The Center for Middle Eastern Studies (CMES) at Harvard University today opened its first overseas office, in Tunisia, home to a tradition of learning and research that extends from Antiquity to the present. The office and the year-round programs run from the location are made possible by the support of Harvard College alumnus Hazem Ben-Gacem ’92.
“The Middle East is a part of the world that you’ll never fully understand unless you get your feet on the ground and experience it first-hand,” said William Granara, CMES Director and Professor of Arabic. “Thanks to Hazem’s generosity, Harvard students and scholars have greater resources to pursue in-depth field research and can more substantively engage in language and cultural immersion experiences.”
“From the beginning the hope has been to establish an outpost where Harvard faculty and students would come to discover Tunisia—its history, language, culture, art, and people—and integrate this experience into their scholarship and education,” said Ben-Gacem. “I’m very excited by this first step towards a substantial Harvard presence in Tunisia.”
Founded in 1954, CMES, through interdisciplinary teaching and research, has produced hundreds of graduates with Middle East and North Africa expertise who have gone on to directly impact students, scholars, and the public both in the United States and around the world. Its Tunisia office will provide students and scholars with a bridge to renowned Tunisian archival facilities, serve as an incubator for analysis of the evolving social, cultural, legal, and political movements in the region, and offer an intellectual hub for scholars of, and from, Tunisia, the Maghreb, the Mediterranean, and the wider Middle East region.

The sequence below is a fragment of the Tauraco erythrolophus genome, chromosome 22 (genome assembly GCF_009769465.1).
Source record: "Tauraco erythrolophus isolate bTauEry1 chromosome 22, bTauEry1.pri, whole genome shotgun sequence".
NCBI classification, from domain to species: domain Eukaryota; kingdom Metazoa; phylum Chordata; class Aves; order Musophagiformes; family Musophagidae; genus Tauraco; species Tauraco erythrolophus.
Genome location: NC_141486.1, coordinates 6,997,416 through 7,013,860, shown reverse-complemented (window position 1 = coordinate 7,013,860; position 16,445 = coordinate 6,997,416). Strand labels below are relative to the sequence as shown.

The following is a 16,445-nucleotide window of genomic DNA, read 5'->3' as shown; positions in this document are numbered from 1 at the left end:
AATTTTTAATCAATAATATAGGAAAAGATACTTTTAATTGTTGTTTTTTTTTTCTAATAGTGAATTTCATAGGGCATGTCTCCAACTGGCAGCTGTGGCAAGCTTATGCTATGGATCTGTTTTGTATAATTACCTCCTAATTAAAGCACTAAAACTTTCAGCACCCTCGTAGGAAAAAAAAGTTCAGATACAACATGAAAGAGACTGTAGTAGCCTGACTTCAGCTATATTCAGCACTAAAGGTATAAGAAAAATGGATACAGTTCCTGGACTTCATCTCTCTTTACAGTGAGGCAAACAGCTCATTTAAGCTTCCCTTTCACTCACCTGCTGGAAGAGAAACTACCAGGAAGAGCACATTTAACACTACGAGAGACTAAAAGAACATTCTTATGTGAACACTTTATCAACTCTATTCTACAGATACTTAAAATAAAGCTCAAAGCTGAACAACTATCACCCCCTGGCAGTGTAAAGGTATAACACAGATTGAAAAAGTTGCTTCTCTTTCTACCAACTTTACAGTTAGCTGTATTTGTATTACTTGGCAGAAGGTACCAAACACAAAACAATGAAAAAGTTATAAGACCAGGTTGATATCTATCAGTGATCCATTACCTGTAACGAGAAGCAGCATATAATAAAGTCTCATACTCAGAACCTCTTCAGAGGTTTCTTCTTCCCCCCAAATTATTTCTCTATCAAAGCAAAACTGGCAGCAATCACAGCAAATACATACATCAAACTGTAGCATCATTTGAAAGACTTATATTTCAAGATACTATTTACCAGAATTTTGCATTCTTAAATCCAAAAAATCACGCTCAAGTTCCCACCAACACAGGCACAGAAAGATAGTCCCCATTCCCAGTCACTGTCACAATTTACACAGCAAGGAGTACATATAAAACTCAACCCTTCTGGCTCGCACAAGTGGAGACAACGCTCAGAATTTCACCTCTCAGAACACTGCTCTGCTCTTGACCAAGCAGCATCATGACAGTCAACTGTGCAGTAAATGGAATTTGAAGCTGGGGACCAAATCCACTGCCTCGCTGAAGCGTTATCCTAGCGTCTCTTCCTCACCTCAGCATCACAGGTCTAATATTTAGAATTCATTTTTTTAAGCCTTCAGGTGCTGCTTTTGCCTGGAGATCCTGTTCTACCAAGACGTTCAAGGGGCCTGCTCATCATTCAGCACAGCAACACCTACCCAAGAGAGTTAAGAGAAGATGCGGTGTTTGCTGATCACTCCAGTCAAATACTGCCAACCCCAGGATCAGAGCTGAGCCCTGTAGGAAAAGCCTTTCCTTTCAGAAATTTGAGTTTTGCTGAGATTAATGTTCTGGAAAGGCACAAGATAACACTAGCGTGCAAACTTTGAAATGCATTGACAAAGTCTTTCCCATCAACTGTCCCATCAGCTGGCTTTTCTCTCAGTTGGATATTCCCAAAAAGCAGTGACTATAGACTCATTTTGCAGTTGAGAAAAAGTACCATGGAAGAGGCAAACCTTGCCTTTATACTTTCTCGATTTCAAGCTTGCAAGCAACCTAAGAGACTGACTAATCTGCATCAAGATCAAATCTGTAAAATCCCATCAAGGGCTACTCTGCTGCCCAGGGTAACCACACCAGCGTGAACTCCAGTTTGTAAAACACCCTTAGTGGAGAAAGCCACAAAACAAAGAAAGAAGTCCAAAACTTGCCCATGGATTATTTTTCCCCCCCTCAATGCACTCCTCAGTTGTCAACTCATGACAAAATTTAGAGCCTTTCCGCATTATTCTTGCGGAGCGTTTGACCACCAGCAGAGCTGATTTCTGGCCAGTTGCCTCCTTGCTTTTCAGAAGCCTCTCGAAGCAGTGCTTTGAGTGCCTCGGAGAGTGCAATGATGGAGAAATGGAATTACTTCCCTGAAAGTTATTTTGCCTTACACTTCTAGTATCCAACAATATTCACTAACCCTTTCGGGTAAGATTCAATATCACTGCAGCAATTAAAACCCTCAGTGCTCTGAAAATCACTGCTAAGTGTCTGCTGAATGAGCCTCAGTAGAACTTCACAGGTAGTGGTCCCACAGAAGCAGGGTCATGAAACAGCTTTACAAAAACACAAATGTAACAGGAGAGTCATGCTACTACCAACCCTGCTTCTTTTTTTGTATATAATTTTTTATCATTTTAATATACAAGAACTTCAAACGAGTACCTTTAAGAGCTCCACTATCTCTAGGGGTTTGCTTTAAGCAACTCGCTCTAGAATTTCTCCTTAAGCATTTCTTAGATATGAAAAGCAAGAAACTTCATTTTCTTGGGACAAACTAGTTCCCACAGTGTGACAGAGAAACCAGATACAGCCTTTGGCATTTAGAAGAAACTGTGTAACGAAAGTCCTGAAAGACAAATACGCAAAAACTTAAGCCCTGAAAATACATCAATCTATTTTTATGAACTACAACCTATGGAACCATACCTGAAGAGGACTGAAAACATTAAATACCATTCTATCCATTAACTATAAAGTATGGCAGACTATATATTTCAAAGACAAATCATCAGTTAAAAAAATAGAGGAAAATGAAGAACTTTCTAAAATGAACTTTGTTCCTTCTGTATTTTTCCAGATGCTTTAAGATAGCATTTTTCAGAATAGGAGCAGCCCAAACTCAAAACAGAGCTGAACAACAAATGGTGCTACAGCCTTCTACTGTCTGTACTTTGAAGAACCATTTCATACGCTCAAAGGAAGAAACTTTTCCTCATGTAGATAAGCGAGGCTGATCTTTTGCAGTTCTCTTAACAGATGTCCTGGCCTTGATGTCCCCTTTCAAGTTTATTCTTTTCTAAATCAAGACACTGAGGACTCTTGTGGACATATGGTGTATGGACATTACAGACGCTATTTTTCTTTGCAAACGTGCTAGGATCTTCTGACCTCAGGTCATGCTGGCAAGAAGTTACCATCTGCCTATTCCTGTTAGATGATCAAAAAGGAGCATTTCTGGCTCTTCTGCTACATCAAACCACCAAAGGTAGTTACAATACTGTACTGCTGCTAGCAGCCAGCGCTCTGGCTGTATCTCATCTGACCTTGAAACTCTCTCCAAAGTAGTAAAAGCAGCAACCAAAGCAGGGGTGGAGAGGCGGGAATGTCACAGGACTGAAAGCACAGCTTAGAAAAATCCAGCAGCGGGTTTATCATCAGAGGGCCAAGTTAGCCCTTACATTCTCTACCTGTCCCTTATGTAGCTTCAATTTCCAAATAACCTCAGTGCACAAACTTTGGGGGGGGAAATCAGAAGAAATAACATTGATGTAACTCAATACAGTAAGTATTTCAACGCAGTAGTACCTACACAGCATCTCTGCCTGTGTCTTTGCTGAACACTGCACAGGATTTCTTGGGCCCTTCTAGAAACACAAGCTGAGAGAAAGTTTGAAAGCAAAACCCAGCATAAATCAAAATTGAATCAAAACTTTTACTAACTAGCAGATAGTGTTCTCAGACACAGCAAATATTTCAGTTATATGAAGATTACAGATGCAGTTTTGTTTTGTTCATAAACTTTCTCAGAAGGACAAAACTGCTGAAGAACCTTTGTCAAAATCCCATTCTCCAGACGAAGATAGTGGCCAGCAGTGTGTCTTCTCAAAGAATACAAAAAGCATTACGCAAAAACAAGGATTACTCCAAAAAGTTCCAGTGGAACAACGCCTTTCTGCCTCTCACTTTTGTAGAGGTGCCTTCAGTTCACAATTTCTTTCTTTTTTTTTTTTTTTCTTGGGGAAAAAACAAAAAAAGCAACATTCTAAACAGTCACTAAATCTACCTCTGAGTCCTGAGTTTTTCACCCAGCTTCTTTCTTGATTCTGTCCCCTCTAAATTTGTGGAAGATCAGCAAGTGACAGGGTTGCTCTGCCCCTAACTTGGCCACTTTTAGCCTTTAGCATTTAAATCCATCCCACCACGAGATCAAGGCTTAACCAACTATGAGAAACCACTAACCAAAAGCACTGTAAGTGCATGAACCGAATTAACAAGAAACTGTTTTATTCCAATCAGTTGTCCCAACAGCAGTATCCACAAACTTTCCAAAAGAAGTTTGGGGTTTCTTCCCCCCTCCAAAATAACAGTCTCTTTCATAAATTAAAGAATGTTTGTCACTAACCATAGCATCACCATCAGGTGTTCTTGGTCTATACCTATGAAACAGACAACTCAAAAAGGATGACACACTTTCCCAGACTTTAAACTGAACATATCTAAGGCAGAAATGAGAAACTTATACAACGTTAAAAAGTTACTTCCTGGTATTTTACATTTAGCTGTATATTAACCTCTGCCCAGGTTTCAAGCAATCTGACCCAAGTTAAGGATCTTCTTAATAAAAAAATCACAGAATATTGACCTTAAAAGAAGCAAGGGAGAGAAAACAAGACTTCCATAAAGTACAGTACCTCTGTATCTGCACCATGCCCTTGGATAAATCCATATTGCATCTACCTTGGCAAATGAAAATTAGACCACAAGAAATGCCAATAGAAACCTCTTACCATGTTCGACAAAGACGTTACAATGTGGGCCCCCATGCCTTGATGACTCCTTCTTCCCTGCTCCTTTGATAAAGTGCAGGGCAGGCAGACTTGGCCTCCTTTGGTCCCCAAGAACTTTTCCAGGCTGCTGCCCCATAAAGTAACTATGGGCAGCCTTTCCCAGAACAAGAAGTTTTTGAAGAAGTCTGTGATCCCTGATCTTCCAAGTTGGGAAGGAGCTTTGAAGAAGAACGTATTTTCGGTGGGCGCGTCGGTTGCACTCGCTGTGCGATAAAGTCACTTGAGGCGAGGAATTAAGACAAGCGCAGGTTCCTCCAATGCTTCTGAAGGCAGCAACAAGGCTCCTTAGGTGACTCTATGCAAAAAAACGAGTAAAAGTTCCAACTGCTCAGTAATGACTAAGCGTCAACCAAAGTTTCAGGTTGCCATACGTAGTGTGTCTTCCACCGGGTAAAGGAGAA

“Broadening the contexts in which teaching and learning happen at Harvard is a crucial element of our engagement with the world. We are always seeking opportunities to make the University more intentionally global, and the field office in Tunisia will bring the world to Harvard and Harvard to the world in exciting new ways that will shape important work across fields and disciplines,” said Harvard president Drew Faust.
Programs available at the Tunis location for students and faculty from across the University include Harvard Tunisia Scholarships for Harvard graduate and undergraduate research, funding for Harvard faculty sabbatical research, an Arabic language summer program for Harvard graduate and undergraduate students, and a three-week Winter Session course for Harvard students.